Wolves win suggests Manchester City are finally learning a key Pep Guardiola lesson

Mark Critchley
·4-min read

The 10 minutes or so which followed Conor Coady’s unlikely equaliser against Manchester City will have felt familiar to anyone who spent enough time watching Pep Guardiola’s side last season. They might even have felt familiar to Coady and his Wolverhampton Wanderers team-mates.

Wolves, after all, beat City home and away last season. On both occasions, they scored their decisive goals in quick succession. Adama Traoré hit twice in the space of 14 minutes late on at the Etihad in a 2-0 win, while Raul Jimenez’s 82nd-minute strike set up an 89th-minute Matt Doherty winner at Molineux.

This was a longstanding problem for Guardiola and for City. Liverpool have exploited their tendency to concede several goals in quick succession on a number of occasions in recent years. Manchester United did the same at the Etihad last season and will have faint hopes of doing so again this Sunday.

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Ole Gunnar Solskjaer and his players may be encouraged by what they saw immediately after Coady’s goal. City were, briefly, a very different side from the one we have watched run up 21 consecutive wins in all competitions. The control, the composure and the command which we have associated with them over the past few months vanished.

Guardiola’s players knew they had carelessly squandered their lead and looked desperate to restore it as quickly as possible. While Michail Antonio’s goal for West Ham on Saturday had arrived moments before half time, allowing them to quickly regroup, this equaliser had left them with half an hour to rescue their remarkable 21-game winning run.

Throwing themselves forward, the patient, structured attacking play which they have recently perfected went out the window. And at the other end, they looked strangely vulnerable. Traoré twice blazed the ball over the bar after well-orchestrated Wolves breaks, while Aymeric Laporte almost guided one Ki-Jana Hoever effort into his own goal.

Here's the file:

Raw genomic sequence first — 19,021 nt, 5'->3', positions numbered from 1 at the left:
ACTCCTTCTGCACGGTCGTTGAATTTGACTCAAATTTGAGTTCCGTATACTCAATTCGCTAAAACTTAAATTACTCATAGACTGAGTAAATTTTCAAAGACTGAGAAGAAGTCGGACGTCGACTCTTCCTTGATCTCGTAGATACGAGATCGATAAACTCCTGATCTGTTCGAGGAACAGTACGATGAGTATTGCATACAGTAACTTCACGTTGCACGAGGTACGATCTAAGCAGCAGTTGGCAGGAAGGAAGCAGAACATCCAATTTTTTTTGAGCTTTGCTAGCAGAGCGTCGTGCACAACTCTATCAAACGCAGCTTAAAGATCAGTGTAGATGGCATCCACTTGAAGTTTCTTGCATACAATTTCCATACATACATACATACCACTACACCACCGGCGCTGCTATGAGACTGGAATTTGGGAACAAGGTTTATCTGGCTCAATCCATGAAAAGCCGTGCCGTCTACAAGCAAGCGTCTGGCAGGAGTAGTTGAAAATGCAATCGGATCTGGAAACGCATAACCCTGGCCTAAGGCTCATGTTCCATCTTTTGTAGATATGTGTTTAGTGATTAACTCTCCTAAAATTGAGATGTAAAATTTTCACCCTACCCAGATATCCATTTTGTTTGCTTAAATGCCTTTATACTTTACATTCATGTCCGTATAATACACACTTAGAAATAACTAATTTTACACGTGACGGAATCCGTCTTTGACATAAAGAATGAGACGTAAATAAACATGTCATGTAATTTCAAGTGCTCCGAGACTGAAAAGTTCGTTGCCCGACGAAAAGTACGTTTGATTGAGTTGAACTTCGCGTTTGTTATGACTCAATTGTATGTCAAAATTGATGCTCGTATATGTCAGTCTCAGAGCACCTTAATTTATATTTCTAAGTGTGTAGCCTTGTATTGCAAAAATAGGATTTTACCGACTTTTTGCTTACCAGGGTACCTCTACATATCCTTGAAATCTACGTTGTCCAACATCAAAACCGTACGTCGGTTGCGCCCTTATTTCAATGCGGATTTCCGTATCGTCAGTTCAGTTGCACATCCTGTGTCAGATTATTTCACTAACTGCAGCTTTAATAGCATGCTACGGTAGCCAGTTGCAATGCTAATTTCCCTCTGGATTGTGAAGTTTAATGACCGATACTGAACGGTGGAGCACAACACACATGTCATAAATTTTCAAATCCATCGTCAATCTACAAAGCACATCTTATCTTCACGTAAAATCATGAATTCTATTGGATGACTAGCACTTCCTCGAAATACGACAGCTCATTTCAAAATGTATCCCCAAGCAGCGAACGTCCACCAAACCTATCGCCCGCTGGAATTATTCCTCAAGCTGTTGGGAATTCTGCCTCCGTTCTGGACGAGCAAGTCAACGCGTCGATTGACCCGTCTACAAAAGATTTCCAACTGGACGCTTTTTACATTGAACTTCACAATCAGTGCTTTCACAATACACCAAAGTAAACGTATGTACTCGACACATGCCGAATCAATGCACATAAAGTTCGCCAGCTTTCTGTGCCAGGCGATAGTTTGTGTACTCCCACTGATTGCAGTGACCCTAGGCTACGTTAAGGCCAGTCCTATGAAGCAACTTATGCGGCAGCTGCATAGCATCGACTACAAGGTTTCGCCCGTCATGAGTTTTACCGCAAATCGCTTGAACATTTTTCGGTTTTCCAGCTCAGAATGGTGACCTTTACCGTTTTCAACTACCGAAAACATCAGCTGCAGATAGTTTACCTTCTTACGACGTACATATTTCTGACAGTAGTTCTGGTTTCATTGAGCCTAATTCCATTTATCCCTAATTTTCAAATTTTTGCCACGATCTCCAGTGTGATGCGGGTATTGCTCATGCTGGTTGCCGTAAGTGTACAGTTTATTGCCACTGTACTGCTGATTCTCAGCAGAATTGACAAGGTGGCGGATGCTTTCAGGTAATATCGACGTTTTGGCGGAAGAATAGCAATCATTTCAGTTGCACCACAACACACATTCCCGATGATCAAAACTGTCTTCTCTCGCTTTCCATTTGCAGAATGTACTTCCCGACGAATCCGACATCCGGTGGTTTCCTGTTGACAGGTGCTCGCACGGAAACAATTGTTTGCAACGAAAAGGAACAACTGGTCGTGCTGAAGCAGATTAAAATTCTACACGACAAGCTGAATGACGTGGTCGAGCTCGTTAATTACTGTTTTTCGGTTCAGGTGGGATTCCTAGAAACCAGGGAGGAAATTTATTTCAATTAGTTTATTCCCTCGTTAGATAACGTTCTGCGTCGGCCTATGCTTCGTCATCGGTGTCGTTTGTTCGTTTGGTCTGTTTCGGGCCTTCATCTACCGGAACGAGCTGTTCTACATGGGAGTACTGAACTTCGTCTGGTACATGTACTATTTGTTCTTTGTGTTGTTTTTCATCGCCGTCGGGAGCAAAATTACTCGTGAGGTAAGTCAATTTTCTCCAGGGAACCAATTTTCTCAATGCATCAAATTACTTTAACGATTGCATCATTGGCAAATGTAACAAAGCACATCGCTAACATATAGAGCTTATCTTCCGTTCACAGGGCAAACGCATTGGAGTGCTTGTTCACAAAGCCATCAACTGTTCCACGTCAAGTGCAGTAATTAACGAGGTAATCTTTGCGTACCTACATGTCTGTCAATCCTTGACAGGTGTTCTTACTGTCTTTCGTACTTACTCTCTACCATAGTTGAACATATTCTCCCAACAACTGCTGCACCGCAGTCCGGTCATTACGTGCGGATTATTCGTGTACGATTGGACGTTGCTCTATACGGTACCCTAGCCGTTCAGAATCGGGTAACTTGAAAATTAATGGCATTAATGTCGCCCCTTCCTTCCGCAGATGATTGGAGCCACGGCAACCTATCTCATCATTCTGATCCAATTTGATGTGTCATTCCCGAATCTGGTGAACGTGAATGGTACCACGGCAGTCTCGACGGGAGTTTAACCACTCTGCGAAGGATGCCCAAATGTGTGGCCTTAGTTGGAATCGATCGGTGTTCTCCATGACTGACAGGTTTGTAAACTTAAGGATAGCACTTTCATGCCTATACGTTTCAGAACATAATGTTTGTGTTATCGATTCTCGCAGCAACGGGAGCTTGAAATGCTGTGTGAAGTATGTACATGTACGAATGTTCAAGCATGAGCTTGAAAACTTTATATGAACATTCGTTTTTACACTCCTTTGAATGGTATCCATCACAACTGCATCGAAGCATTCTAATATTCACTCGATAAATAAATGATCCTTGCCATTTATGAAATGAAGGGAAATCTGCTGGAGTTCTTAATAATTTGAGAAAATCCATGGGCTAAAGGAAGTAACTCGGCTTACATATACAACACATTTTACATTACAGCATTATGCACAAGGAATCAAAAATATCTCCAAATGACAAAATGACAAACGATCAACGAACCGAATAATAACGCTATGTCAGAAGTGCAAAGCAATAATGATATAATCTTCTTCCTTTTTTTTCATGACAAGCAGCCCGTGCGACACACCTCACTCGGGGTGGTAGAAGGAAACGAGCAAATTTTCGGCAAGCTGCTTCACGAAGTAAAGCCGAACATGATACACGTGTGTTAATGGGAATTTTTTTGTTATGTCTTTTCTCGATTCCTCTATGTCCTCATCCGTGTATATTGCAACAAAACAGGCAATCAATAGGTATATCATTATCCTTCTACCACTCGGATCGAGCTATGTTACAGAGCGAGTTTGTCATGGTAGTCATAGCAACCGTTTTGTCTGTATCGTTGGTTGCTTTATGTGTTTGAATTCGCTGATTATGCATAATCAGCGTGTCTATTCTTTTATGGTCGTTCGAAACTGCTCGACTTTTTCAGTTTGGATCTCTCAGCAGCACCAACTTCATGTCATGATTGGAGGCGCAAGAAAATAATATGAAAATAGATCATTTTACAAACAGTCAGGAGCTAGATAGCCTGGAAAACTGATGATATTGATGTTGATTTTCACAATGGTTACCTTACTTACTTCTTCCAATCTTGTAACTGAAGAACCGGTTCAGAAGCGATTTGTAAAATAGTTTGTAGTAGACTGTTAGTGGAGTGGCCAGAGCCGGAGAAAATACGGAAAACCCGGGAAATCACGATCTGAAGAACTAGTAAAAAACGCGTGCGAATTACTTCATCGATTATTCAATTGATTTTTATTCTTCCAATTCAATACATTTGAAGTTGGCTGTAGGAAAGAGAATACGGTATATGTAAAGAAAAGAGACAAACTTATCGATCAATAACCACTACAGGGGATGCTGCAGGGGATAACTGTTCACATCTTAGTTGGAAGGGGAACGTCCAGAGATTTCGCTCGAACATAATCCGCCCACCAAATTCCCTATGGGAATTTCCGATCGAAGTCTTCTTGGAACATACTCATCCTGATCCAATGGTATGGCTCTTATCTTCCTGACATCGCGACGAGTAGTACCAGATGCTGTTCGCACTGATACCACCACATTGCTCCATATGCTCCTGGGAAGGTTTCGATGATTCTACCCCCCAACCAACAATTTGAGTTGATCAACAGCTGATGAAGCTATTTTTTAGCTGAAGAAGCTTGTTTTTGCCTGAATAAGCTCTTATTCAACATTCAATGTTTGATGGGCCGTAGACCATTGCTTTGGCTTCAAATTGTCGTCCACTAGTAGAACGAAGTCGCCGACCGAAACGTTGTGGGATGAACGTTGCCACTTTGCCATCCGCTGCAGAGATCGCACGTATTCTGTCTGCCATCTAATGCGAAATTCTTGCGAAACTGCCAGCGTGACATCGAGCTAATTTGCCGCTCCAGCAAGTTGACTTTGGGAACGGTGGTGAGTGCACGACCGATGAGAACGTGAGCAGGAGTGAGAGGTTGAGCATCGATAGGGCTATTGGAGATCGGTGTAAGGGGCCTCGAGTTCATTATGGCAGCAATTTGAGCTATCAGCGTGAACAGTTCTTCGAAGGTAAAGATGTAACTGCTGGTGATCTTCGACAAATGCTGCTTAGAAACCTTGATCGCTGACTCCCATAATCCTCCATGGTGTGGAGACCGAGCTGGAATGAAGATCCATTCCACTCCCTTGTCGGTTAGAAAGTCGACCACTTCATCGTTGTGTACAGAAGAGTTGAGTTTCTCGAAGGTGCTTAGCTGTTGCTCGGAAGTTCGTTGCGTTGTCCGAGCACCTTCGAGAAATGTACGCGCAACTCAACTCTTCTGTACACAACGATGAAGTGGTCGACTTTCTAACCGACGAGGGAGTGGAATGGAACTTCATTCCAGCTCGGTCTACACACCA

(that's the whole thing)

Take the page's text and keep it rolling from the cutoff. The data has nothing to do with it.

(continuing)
“Right after we conceded a goal, they were better because we let them run,” Guardiola later said. “We missed the ball in different positions.” When that has happened in the past they have gone on to drop points, as Guardiola himself knows too well. “At the beginning of the season we would not have won,” he would admit.

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This time though, City did go on to win. Having lost control during the 10-minute spell after Coady’s goal, they restored it for the remaining 20 minutes plus stoppage time. That air of composure and command over proceedings returned. After attempting four shots between the 68th and 70th minutes, Wolves had just one between the 70th and the final whistle.

Chances began to come at the other end too and even better, they were taken. Gabriel Jesus’s late brace and Riyad Mahrez’s strike ensured that the extraordinary winning streak would carry on and close in on Bayern Munich’s 23 straight wins - a record for a side competing in one of Europe’s major five leagues.

Man City made it 21 consecutive wins on TuesdayReuters
Man City made it 21 consecutive wins on TuesdayReuters

Yet that shift from order to chaos to order being restored felt just as important as the goals and the three points. It was certainly important enough for Guardiola to cite it in his post-match press conference. “How we overcame this 10 minutes was brilliant,” he said. “That is the reality. In football games you have to handle these minutes.”

And interestingly, Guardiola suggested that it will be a useful experience in other competitions over the next few weeks and months. “In knock-out games you have to be stable,” he said. “In bad moments, defend and not concede more and get the game back in your hands, moment by moment.

“I said against West Ham when you have 20 victories - now 21 - you will not win 5-0 and everything is perfect. Every team creates different problems in different ways. It is how you overcame that situation. That is what I am looking for.”

City equalled another record on Tuesday night, matching Arsenal’s feat of going 19 Premier League games without trailing at any point. The only obvious downside to such a run is that you do not learn how your players respond to adversity.

Though they did not fall behind against Wolves, the threat of losing the long winning run spread a certain sense of jeopardy around the Etihad after Coady’s goal. Briefly, it seemed like City could quickly fall apart, as they often have in the past. That they didn’t suggests they may finally be learning an old lesson and that only bodes well for challenges to come.

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